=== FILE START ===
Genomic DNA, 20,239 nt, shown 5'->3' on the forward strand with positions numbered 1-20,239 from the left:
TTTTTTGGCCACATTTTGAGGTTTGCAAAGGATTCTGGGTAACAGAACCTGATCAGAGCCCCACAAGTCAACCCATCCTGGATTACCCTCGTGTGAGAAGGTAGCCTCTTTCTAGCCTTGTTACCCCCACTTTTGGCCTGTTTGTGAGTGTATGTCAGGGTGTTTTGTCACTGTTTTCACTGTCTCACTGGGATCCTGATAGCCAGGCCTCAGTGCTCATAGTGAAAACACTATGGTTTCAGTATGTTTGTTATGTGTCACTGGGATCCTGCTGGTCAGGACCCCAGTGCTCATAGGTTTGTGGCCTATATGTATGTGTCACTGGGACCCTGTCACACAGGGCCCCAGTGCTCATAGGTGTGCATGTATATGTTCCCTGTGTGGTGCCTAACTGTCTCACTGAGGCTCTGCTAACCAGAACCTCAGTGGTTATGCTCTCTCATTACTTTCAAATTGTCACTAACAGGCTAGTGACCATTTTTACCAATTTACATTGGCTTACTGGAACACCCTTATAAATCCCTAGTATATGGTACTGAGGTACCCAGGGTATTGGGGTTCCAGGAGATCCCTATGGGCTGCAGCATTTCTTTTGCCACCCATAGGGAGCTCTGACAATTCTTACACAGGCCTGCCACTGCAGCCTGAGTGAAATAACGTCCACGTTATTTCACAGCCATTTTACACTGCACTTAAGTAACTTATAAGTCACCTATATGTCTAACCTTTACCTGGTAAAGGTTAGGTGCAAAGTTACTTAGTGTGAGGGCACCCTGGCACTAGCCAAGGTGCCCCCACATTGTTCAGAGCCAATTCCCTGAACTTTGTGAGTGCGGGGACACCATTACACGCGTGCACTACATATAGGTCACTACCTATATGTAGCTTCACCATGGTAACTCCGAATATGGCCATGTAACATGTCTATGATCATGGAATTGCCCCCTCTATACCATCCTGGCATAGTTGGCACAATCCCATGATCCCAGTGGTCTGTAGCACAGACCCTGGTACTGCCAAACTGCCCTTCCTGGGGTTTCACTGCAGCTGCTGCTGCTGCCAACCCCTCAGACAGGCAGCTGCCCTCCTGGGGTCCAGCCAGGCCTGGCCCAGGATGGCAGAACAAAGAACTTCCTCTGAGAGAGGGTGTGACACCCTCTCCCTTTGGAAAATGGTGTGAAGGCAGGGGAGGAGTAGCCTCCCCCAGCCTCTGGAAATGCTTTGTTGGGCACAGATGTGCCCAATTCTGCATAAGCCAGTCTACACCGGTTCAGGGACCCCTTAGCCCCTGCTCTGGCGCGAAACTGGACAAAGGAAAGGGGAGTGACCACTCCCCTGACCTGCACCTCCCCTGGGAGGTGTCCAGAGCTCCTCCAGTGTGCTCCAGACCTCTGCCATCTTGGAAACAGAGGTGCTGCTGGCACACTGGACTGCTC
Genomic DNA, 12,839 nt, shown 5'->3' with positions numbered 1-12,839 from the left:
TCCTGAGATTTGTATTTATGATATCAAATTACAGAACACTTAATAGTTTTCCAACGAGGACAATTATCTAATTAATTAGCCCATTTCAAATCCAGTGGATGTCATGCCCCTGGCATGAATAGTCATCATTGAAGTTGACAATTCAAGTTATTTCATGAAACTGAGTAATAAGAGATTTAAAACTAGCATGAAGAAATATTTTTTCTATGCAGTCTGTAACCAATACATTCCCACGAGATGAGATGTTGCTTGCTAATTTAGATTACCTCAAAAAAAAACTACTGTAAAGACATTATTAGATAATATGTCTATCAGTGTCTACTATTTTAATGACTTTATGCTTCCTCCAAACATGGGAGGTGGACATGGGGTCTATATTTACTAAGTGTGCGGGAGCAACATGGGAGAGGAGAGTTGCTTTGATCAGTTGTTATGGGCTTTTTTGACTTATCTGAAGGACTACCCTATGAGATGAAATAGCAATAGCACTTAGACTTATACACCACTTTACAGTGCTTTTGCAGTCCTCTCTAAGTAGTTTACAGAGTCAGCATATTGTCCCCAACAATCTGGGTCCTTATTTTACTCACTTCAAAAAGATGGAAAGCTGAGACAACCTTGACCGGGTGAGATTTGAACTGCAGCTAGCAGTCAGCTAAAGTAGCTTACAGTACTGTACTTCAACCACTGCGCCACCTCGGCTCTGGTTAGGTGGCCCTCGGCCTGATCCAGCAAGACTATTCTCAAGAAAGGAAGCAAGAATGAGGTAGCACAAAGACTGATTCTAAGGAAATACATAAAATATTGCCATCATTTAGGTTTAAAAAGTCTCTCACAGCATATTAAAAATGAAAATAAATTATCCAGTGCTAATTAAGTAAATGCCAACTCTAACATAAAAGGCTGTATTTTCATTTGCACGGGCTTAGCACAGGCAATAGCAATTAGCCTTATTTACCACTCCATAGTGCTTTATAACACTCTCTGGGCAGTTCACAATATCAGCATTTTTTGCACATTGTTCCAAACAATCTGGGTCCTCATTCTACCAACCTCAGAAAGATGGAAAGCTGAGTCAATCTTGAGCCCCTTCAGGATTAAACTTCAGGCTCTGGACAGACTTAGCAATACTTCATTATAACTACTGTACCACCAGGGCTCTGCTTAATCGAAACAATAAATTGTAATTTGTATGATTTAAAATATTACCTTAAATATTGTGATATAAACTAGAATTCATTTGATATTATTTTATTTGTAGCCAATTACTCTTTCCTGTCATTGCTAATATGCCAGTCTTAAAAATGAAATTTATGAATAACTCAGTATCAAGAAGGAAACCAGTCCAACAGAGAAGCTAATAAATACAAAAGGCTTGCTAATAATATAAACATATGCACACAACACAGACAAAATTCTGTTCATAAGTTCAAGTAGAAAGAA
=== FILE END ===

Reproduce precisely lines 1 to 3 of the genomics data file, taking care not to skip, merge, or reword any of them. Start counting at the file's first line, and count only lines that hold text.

Genomic DNA, 20,239 nt, shown 5'->3' on the forward strand with positions numbered 1-20,239 from the left:
TTTTTTGGCCACATTTTGAGGTTTGCAAAGGATTCTGGGTAACAGAACCTGATCAGAGCCCCACAAGTCAACCCATCCTGGATTACCCTCGTGTGAGAAGGTAGCCTCTTTCTAGCCTTGTTACCCCCACTTTTGGCCTGTTTGTGAGTGTATGTCAGGGTGTTTTGTCACTGTTTTCACTGTCTCACTGGGATCCTGATAGCCAGGCCTCAGTGCTCATAGTGAAAACACTATGGTTTCAGTATGTTTGTTATGTGTCACTGGGATCCTGCTGGTCAGGACCCCAGTGCTCATAGGTTTGTGGCCTATATGTATGTGTCACTGGGACCCTGTCACACAGGGCCCCAGTGCTCATAGGTGTGCATGTATATGTTCCCTGTGTGGTGCCTAACTGTCTCACTGAGGCTCTGCTAACCAGAACCTCAGTGGTTATGCTCTCTCATTACTTTCAAATTGTCACTAACAGGCTAGTGACCATTTTTACCAATTTACATTGGCTTACTGGAACACCCTTATAAATCCCTAGTATATGGTACTGAGGTACCCAGGGTATTGGGGTTCCAGGAGATCCCTATGGGCTGCAGCATTTCTTTTGCCACCCATAGGGAGCTCTGACAATTCTTACACAGGCCTGCCACTGCAGCCTGAGTGAAATAACGTCCACGTTATTTCACAGCCATTTTACACTGCACTTAAGTAACTTATAAGTCACCTATATGTCTAACCTTTACCTGGTAAAGGTTAGGTGCAAAGTTACTTAGTGTGAGGGCACCCTGGCACTAGCCAAGGTGCCCCCACATTGTTCAGAGCCAATTCCCTGAACTTTGTGAGTGCGGGGACACCATTACACGCGTGCACTACATATAGGTCACTACCTATATGTAGCTTCACCATGGTAACTCCGAATATGGCCATGTAACATGTCTATGATCATGGAATTGCCCCCTCTATACCATCCTGGCATAGTTGGCACAATCCCATGATCCCAGTGGTCTGTAGCACAGACCCTGGTACTGCCAAACTGCCCTTCCTGGGGTTTCACTGCAGCTGCTGCTGCTGCCAACCCCTCAGACAGGCAGCTGCCCTCCTGGGGTCCAGCCAGGCCTGGCCCAGGATGGCAGAACAAAGAACTTCCTCTGAGAGAGGGTGTGACACCCTCTCCCTTTGGAAAATGGTGTGAAGGCAGGGGAGGAGTAGCCTCCCCCAGCCTCTGGAAATGCTTTGTTGGGCACAGATGTGCCCAATTCTGCATAAGCCAGTCTACACCGGTTCAGGGACCCCTTAGCCCCTGCTCTGGCGCGAAACTGGACAAAGGAAAGGGGAGTGACCACTCCCCTGACCTGCACCTCCCCTGGGAGGTGTCCAGAGCTCCTCCAGTGTGCTCCAGACCTCTGCCATCTTGGAAACAGAGGTGCTGCTGGCACACTGGACTGCTC
Genomic DNA, 12,839 nt, shown 5'->3' with positions numbered 1-12,839 from the left: